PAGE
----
Lustig Andrei
 
  1  
Reply Mon 5 Nov, 2012 06:29 pm
@spendius,
Again, agreed. But the theory behind abolishing it is just as valid as the wish to avoid floods during monsoon season.
0 Replies
 
Rickoshay75
 
  1  
Reply Thu 15 Nov, 2012 02:25 pm
@Robert Gentel,
Robert Gentel wrote:

Flunking the Electoral College

Quote:
There is no reason to feel sentimental about the Electoral College. One of the main reasons the founders created it was slavery. The southern states liked the fact that their slaves, who would be excluded from a direct vote, would be counted " as three-fifths of a white person " when Electoral College votes were apportioned.

The founders also were concerned, in the day of the wooden printing press, that voters would not have enough information to choose among presidential candidates. It was believed that it would be easier for them to vote for local officials, whom they knew more about, to be electors. It is hard to imagine that significant numbers of voters thought they did not know enough about Barack Obama and John McCain by Election Day this year.

And, while these reasons for the Electoral College have lost all relevance, its disadvantages loom ever larger. To start, the system excludes many voters from a meaningful role in presidential elections. If you live in New York or Texas, for example, it is generally a foregone conclusion which party will win your state’s electoral votes, so your vote has less meaning " and it can feel especially meaningless if you vote on the losing side. On the other hand, if you live in Florida or Ohio, where the outcome is less clear, your vote has a greatly magnified importance.

Voters in small states are favored because Electoral College votes are based on the number of senators and representatives a state has. Wyoming’s roughly 500,000 people get three electoral votes. California, which has about 70 times Wyoming’s population, gets only 55 electoral votes.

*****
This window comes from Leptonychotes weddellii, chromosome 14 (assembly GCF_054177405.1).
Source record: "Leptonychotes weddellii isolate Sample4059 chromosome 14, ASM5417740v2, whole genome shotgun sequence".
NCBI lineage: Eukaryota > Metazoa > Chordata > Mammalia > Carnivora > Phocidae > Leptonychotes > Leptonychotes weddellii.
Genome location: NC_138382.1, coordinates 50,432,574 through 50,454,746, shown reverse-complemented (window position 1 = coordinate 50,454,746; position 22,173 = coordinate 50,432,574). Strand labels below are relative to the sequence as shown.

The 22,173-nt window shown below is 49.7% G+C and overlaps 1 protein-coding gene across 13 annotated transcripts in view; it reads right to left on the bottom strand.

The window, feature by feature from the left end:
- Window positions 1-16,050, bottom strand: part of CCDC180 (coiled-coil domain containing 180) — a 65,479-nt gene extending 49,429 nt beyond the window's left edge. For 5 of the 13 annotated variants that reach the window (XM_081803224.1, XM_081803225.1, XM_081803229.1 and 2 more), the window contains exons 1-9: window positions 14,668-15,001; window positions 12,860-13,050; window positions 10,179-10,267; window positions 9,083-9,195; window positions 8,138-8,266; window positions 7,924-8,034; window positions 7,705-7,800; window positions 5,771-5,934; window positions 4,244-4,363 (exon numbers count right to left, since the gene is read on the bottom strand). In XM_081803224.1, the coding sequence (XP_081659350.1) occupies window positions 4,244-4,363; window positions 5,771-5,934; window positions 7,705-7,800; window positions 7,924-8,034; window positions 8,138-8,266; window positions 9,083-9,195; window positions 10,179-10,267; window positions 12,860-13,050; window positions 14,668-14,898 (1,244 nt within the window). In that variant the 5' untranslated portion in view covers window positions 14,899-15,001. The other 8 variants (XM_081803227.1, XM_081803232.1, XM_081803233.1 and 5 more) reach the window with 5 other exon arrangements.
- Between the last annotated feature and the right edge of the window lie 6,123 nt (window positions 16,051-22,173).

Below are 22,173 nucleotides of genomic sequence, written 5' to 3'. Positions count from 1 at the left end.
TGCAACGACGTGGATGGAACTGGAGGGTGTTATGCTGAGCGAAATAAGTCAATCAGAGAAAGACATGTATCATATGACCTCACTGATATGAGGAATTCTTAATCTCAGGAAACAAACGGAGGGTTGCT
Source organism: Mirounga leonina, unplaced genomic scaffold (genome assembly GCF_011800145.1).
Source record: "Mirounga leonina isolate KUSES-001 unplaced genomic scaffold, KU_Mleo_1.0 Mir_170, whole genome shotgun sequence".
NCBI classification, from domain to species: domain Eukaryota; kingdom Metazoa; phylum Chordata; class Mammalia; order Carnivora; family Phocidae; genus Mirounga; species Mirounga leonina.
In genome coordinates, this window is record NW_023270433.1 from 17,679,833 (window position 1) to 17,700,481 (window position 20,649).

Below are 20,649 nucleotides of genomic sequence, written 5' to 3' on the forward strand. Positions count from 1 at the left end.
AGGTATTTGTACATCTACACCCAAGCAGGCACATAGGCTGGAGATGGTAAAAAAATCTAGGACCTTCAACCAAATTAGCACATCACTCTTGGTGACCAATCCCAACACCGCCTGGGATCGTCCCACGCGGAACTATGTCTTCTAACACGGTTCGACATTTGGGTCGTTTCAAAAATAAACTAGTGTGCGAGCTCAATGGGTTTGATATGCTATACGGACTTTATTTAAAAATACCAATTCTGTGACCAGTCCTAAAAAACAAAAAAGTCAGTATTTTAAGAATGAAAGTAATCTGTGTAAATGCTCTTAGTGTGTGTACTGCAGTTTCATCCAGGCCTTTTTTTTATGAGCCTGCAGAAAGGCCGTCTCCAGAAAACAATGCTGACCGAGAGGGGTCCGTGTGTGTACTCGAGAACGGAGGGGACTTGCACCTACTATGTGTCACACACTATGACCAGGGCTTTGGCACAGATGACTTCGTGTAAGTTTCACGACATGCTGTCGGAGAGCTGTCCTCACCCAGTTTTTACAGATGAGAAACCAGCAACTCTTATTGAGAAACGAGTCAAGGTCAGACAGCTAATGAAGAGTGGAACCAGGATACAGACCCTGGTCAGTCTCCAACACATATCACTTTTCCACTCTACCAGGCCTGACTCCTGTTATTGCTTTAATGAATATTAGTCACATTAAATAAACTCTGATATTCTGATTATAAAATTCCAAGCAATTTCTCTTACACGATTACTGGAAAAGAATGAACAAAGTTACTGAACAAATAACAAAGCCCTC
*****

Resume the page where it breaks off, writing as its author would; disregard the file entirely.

The Electoral College also makes America seem more divided along blue-red lines than it actually is. If you look at an Electoral College map, California appears solidly blue and Alabama solidly red. But if you look at a map of the popular votes, you see a more nuanced picture. More than 4.5 million Californians voted for Mr. McCain (roughly as many votes as he got in Texas), while about 40 percent of voters in Alabama cast a ballot for Mr. Obama.

One of the biggest problems with the Electoral College, of course, is that three times since the Civil War " most recently, with George W. Bush in 2000 " it has awarded the presidency to the loser of the popular vote. The president should be the candidate who wins the votes of the most Americans.



If we only used a country wide vote, we would still need a state by state, city by city voting system for accurate counting.
0 Replies
 
Ragman
 
  1  
Reply Thu 15 Nov, 2012 03:18 pm
@Lustig Andrei,
The problem with killing of the EC is that would allow the popular vote to elect the Prez; however, this has the undemocratic effect of permitting the most populous states to control the final vote. Small population states like RI would never have a say in the vote unless they voted in agreement with larger states.
Lustig Andrei
 
  2  
Reply Thu 15 Nov, 2012 03:32 pm
@Ragman,
Ragman wrote:

The problem with killing of the EC is that would allow the popular vote to elect the Prez; however, this has the undemocratic effect of permitting the most populous states to control the final vote. Small population states like RI would never have a say in the vote unless they voted in agreement with larger states.


Well, isn't that the same situation as now? The states with the largest populations have the largest number of electoral votes. Therefore, as Ohio and New York and California go, so goes the nation. Here in Hawaii my vote was a throw-away; we only have four electoral votes so the popular vote is meaningless. It's even worse in some of those states that still have only three electoral votes.
0 Replies
 
Setanta
 
  1  
Reply Thu 15 Nov, 2012 03:37 pm
Far from it. South Carolina has seven representatives, and therefore nine electoral votes. Connecticut has fiver representatives and therefore seven electoral votes. That means that Connecticut has 70% of South Carolina's House delegation, but 77% of its electoral vote. The real effect of the College is hidden because of the current polarity of politics in this nation. There have been fifteen minority Presidents, i believe, and when Andrew Jackson and John Quincy Adams each polled the same number of electoral votes in 1824 (Adams was supposed to be Jackson's VP), the House elected Adams just to spite the Republicans (as Jefferson's party was then known).
0 Replies